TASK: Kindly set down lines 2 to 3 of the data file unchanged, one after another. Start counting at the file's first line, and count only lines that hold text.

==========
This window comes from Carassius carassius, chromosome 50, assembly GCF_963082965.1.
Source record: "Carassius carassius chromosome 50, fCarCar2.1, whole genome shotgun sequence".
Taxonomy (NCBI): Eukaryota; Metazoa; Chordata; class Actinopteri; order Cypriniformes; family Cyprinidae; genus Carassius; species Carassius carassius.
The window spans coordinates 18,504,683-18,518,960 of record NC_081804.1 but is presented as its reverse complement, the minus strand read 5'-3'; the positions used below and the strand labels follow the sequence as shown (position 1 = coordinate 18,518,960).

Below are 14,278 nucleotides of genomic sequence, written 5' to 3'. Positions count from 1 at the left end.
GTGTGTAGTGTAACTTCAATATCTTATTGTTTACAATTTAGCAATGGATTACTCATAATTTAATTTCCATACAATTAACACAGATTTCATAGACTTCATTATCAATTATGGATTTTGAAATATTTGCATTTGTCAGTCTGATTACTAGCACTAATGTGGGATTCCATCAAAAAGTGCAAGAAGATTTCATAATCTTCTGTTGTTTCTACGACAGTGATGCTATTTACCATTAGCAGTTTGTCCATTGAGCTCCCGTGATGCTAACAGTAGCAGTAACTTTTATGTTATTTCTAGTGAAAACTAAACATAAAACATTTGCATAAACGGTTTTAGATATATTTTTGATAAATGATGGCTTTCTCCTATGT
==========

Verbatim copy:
Source record: "Carassius carassius chromosome 50, fCarCar2.1, whole genome shotgun sequence".
Taxonomy (NCBI): Eukaryota; Metazoa; Chordata; class Actinopteri; order Cypriniformes; family Cyprinidae; genus Carassius; species Carassius carassius.